Virbac UK

Advice

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The importance of microchipping your pet!


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Identi­fication and traceability is an important part of responsible pet ownership. It provides permanent identi­fication for your pet and gives them the best chance of being reunited with you should they happen to go missing.

Virtually any pet can be ­ fitted with an identity microchip – including dogs, cats, horses, rabbits, snakes, parrots, fish and even tortoises! Every year thousands of pets are reunited with their owners because they have been microchipped.

What is a microchip and how does microchipping work?

A microchip is about the size of a grain of rice, and is implanted just under the skin of dogs and cats. The chip is implanted by an injection between the shoulder blades. The microchip is pre-programmed with an identification number that is read by a microchip scanner. This identi­fication number is registered on a database.

Compulsory microchipping laws

In April 2016 the law was changed so that all dog owners in England, Scotland and Wales must have their dog’s microchipped and recorded with a government compliant microchip database. Dog breeders, meanwhile, must ensure that puppies are microchipped and recorded by the time they are eight weeks old and before they are sold.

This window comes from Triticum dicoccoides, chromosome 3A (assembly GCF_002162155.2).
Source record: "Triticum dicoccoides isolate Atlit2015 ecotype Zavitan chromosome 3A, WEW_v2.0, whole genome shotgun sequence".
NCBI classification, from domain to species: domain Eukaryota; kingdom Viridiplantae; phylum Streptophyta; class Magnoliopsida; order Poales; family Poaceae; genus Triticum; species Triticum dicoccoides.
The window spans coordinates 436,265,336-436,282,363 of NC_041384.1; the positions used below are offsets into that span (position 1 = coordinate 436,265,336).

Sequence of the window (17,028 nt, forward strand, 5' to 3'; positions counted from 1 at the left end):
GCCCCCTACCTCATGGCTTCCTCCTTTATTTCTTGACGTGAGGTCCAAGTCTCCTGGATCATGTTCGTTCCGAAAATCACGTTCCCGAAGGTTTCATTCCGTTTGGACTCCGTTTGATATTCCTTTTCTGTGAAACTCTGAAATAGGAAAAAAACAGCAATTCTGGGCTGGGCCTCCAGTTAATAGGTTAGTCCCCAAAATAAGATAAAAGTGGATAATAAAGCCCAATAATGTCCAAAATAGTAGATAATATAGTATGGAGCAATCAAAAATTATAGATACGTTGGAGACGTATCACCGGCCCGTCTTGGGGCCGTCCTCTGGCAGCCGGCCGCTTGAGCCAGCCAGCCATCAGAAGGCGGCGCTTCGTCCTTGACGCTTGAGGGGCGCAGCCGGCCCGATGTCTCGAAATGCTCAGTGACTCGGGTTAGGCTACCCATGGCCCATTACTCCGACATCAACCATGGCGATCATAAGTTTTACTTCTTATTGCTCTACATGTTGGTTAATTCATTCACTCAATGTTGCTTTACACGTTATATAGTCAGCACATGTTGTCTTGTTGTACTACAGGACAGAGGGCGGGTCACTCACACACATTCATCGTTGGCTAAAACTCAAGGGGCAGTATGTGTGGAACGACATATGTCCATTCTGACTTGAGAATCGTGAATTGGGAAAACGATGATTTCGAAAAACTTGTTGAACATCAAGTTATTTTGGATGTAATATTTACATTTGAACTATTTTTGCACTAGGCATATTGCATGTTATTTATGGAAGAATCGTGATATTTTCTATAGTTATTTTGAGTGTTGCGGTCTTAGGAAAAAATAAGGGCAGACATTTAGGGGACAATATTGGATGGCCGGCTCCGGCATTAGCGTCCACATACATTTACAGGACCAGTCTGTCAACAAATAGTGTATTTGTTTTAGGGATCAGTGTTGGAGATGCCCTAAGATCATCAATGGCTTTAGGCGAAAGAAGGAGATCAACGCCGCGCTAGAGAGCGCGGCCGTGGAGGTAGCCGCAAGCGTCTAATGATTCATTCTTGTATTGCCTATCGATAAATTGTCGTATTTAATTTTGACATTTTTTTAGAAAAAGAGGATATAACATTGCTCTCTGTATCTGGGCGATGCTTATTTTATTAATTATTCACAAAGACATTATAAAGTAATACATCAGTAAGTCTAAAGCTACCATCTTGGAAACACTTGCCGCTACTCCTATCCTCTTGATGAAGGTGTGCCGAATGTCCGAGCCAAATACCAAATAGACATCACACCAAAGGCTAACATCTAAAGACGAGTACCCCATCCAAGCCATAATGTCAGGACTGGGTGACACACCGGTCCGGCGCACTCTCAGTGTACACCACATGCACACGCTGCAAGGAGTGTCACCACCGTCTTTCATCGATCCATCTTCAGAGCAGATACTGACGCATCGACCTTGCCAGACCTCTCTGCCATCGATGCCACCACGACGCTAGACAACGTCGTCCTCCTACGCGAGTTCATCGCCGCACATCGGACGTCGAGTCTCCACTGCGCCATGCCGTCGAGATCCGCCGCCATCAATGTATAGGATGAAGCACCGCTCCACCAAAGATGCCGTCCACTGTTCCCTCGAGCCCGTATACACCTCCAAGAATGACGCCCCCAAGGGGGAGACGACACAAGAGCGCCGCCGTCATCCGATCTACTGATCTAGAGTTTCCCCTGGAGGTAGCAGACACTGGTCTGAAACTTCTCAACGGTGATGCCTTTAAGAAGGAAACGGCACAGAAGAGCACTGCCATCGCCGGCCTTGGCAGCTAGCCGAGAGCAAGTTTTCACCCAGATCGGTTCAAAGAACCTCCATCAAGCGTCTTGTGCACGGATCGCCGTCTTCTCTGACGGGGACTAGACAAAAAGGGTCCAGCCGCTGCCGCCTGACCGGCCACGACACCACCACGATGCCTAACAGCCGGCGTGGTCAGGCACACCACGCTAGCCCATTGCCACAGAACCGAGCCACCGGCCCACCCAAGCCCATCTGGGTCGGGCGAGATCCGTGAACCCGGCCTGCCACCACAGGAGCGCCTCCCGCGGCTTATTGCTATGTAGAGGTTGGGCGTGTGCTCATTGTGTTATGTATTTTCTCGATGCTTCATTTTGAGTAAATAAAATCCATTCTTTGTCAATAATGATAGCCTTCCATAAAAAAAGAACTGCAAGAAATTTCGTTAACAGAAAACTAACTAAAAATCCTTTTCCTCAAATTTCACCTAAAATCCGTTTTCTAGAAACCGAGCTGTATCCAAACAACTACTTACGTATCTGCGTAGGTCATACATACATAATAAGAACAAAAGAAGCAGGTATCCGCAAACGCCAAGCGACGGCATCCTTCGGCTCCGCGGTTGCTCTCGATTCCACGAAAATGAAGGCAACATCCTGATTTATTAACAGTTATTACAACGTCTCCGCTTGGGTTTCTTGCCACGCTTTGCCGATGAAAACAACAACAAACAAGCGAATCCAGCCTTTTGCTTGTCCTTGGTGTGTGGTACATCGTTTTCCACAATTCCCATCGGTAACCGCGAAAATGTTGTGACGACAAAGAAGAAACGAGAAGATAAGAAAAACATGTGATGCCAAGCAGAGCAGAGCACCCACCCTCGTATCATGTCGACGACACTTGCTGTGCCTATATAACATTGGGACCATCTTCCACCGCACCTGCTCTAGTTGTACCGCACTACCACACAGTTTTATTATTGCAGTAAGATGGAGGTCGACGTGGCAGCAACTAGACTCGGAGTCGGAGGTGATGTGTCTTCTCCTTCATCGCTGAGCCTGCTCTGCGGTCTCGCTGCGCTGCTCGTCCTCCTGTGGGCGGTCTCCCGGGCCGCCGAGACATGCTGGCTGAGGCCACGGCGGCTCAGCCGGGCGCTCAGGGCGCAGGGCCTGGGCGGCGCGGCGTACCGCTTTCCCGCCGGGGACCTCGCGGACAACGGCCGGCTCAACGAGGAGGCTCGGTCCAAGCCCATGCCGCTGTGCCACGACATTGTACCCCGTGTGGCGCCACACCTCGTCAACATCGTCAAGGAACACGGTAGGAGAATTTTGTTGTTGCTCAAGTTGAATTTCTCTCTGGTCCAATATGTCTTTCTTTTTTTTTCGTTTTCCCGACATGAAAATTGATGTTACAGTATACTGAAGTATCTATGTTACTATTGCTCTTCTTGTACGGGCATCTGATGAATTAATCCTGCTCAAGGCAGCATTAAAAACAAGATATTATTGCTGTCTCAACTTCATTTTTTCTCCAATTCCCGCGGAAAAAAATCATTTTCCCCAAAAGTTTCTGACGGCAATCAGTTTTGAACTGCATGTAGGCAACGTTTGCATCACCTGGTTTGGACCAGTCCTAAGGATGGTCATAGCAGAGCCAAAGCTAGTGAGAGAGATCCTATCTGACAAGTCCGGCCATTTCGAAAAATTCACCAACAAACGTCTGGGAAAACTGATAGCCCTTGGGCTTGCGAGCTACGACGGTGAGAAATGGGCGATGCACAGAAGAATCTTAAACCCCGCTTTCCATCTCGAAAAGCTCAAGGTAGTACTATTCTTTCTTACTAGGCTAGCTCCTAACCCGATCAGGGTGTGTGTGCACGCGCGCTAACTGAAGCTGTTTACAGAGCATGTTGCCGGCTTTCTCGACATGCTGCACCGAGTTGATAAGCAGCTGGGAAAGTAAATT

In Northern Ireland compulsory microchipping became a requirement for a dog licence from April 2012 under the Dogs (Amendment) Act (NI) 2011. Full information on compulsory microchipping can be found on www.gov.uk

Travelling with your pet

Since 2012, if you travel with your pet, all dogs, cats and pet ferrets entering the UK from an EU or approved third country must:

  • Be microchipped
  • Be vaccinated against rabies and have waited 21 days after vaccination before entering the UK
  • Be treated for tapeworm 24 -120 hours before entry (dogs only)
  • Have an EU pet passport

What to do if your pet is lost or missing

  • Thoroughly check your own property­ first. Look in cosy places, under beds, in wardrobes and anywhere else your pet may think it could get some rest, or could be stressed and in hiding
  • Ask your neighbours to check their sheds, garages, conservatories, greenhouses or anywhere else sheltered. If they have left a door open and then locked it without checking, it is possible your lost pet could be trapped inside.
  • Search your neighbourhood, leaving the description of your missing pet and your contact details with as many people as possible. Remember to speak to any postmen, or other service personnel that cover a wide area.
  • Call your vet, local animal warden and local animal welfare centres.
  • Place missing pet posters everywhere you can. Local shops, vets, lamp-posts, restaurants, supermarkets.
  • Contact your local radio station and newspaper and ask them to put out a message for you.
  • Visit other lost and found pet websites, and register your pet with as many as possible.

If you are trying to find a lost dog – walk around the area the dog went missing with a lead, some treats and maybe the dog’s favourite toy. The scents of all these things may bring your lost dog back to you.

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